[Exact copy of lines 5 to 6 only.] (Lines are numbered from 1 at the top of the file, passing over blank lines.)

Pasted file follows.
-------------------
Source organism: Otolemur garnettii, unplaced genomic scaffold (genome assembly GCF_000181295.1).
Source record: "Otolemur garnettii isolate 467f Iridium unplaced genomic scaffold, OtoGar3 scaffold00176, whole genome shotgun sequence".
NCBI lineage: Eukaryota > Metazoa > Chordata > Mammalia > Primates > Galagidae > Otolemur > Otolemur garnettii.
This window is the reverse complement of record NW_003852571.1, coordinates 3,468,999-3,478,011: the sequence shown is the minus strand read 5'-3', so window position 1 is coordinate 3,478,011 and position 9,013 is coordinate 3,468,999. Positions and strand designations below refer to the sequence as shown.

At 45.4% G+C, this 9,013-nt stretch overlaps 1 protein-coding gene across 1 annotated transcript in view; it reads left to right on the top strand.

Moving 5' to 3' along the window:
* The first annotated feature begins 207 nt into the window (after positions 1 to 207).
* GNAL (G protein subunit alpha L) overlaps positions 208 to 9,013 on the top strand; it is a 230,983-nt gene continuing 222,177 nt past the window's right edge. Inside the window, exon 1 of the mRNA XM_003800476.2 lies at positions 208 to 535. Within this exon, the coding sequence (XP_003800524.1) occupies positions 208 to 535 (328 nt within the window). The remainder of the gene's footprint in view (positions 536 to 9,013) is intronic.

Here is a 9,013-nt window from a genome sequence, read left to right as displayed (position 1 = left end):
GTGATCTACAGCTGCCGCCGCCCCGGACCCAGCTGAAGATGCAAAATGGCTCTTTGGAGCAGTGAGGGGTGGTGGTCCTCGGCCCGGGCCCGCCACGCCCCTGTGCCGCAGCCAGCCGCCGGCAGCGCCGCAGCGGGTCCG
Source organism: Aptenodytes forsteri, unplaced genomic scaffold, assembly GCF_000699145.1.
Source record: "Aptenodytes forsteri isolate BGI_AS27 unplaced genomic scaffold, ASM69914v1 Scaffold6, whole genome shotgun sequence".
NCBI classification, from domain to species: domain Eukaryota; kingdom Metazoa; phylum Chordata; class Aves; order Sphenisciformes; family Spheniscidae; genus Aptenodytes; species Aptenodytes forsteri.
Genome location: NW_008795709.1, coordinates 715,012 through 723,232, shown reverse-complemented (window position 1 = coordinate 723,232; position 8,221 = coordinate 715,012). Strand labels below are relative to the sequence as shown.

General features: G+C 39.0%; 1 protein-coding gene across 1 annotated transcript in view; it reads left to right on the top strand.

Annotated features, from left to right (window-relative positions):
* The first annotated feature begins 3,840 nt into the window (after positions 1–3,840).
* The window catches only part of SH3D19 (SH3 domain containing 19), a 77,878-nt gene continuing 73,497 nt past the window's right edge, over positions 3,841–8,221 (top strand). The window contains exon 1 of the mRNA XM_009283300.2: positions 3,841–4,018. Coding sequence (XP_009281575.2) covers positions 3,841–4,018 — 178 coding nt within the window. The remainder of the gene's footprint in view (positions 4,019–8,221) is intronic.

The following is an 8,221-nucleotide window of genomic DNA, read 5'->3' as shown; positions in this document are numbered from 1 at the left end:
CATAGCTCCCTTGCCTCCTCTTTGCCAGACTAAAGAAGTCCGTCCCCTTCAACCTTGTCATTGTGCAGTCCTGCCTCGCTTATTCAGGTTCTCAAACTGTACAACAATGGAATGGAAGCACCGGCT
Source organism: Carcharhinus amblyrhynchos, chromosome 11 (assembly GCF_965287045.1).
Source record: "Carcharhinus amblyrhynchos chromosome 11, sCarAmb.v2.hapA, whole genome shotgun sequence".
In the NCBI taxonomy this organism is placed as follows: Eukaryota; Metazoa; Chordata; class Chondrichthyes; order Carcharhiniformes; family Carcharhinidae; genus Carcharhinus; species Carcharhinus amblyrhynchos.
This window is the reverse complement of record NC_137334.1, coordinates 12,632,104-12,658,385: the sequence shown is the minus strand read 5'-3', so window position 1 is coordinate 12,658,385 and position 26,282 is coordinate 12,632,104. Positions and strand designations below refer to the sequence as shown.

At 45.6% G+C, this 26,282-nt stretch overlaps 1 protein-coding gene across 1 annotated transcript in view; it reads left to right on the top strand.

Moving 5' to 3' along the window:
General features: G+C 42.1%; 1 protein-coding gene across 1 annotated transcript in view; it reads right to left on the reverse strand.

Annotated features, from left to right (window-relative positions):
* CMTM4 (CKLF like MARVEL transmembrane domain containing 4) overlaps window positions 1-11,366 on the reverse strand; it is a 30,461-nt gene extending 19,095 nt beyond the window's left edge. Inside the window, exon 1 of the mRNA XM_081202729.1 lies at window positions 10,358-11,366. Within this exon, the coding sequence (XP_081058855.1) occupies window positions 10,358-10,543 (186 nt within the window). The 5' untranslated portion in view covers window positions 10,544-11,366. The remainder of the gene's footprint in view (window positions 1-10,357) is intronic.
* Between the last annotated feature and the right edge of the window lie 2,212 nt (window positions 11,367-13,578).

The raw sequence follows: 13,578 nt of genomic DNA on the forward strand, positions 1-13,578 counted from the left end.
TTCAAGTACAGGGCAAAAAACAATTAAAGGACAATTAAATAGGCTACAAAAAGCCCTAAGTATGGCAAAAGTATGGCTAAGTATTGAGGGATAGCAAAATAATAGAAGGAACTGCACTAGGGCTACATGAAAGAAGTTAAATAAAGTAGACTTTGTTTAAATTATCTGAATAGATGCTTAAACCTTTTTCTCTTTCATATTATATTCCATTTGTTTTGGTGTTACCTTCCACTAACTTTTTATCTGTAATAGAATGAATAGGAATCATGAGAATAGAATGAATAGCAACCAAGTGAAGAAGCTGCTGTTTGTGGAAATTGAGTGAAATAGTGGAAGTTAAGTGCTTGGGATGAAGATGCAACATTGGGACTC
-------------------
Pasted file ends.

At 45.4% G+C, this 9,013-nt stretch overlaps 1 protein-coding gene across 1 annotated transcript in view; it reads left to right on the top strand.

Moving 5' to 3' along the window: